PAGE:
How Plastic Gets a Bad Wrap (no pun intended)
From plastic water bottles to plastic bags, the long-standing notion is that plastic is a looming evil fighting against sustainability. Afterall, plastic is seen littering our oceans, our streets, and ultimately ends up in the trash. The aforementioned begs the question: Are we better off without plastic? It’s more complicated than yes or no because not all plastic is created equal.
Take a look at your plastic water bottle, chances are you will see a small chasing triangle with a number one. The Resin Identification Coding System (RIC), system used to classify plastics was first created in 1988 by the American Society for Testing and Material or ASTM. Ultimately, it is a set of symbols that are standard on plastic products to identify the resin it is made from. Overall, there are seven categories and how we produce, consume and dispose of the plastics are key to addressing its environmental. societal, and health concerns. Afterall, our planet is at stake if we refuse to identify the life cycle of all products we produce whether it be fossil fuels, timber, or plastic.
Plastic is a fundamental polymer in our current lives, but without reservation, plastic is only as sustainable as the raw sources, manufacturing process, and waste management by humans it employs. According to the U.S. Department of Commerce’s National Oceanic and Atmospheric Administration, “Plastics enter into the marine environment a number of ways: through ineffective or improper waste management, intentional or accidental dumping and littering on shorelines or at sea, or through stormwater runoff.” In essence, littering and poor waste management isn’t entirely a plastic problem, but rather a human one.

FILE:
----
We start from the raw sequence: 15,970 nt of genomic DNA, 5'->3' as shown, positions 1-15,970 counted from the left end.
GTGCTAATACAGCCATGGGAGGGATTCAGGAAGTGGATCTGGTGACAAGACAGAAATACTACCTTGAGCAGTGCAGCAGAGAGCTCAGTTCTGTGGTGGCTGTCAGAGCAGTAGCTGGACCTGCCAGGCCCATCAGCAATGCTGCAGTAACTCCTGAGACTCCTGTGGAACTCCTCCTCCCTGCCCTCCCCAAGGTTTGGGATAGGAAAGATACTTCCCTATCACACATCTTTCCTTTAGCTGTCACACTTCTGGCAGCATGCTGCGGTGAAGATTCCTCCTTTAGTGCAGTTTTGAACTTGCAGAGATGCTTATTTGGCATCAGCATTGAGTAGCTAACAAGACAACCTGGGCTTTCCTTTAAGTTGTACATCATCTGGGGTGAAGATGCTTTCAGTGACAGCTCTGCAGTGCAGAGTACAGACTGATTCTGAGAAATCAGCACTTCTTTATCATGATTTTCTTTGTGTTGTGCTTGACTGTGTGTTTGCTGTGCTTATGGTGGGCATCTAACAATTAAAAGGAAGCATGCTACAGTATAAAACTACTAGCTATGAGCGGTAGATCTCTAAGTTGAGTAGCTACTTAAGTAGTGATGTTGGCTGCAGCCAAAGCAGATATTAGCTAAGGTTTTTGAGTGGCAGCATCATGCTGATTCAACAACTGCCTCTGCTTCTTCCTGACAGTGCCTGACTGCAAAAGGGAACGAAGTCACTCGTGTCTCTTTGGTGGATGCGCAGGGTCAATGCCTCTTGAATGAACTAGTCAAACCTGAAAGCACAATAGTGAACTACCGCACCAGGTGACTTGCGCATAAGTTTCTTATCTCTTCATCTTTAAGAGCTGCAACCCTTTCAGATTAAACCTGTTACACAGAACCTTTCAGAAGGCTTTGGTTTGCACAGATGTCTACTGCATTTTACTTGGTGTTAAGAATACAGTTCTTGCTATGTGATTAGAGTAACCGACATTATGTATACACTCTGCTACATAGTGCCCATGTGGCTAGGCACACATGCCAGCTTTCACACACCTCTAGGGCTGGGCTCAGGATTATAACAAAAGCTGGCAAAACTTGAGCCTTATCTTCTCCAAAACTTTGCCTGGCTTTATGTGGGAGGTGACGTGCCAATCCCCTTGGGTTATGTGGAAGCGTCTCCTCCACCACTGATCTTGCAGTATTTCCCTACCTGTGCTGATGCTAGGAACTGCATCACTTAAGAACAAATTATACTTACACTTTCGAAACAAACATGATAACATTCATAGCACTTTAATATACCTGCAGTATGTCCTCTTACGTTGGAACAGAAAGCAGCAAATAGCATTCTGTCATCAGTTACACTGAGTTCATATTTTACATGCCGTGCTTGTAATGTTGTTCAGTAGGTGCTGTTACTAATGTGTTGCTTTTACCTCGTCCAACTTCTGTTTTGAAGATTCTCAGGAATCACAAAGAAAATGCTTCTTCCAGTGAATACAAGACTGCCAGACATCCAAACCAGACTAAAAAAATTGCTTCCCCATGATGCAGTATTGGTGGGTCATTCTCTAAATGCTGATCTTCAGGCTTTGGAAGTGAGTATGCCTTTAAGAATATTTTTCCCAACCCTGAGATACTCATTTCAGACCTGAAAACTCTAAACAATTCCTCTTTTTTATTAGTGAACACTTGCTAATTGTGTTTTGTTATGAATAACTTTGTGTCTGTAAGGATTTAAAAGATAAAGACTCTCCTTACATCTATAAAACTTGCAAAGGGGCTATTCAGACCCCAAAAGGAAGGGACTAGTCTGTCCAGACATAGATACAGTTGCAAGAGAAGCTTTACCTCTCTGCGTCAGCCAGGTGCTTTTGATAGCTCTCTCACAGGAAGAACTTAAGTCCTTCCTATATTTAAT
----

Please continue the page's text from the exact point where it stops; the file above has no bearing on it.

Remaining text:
As a society, we must be aware of the way plastics are produced and the energy sources it draws from as key considerations. In the book, Sustainable Plastics: Environmental Assessment of Biobased, Biodegradable and Recyclable plastics, Chico State professor Dr. Joe Green, notes that “Plastics have the opportunity to define sustainable materials that are made from renewable or recycled material sources, made with lower energy, produce less pollution, and have a lower carbon footprint.” All in all, plastics are everywhere. From life-saving automobile parts, to life-saving medical devices, to how our foods are packaged. The way we handle plastic, or any product or resource in general, determines whether it’s a good or evil virtue in our lives.
Greene, Joseph P. Sustainable plastics: environmental assessments of biobased, biodegradable, and recycled plastics. Hoboken, NJ: John Wiley and Sons, Inc, 2014. Print.
“ OR&R’s Marine Debris Program.” OR&R’s Marine Debris Program. N.p., n.d. Web. 04 Apr. 2017.